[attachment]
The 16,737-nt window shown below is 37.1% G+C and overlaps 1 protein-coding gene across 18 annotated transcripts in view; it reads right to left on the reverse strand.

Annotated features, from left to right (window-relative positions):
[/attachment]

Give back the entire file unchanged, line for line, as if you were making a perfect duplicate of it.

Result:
The 16,737-nt window shown below is 37.1% G+C and overlaps 1 protein-coding gene across 18 annotated transcripts in view; it reads right to left on the reverse strand.

Annotated features, from left to right (window-relative positions):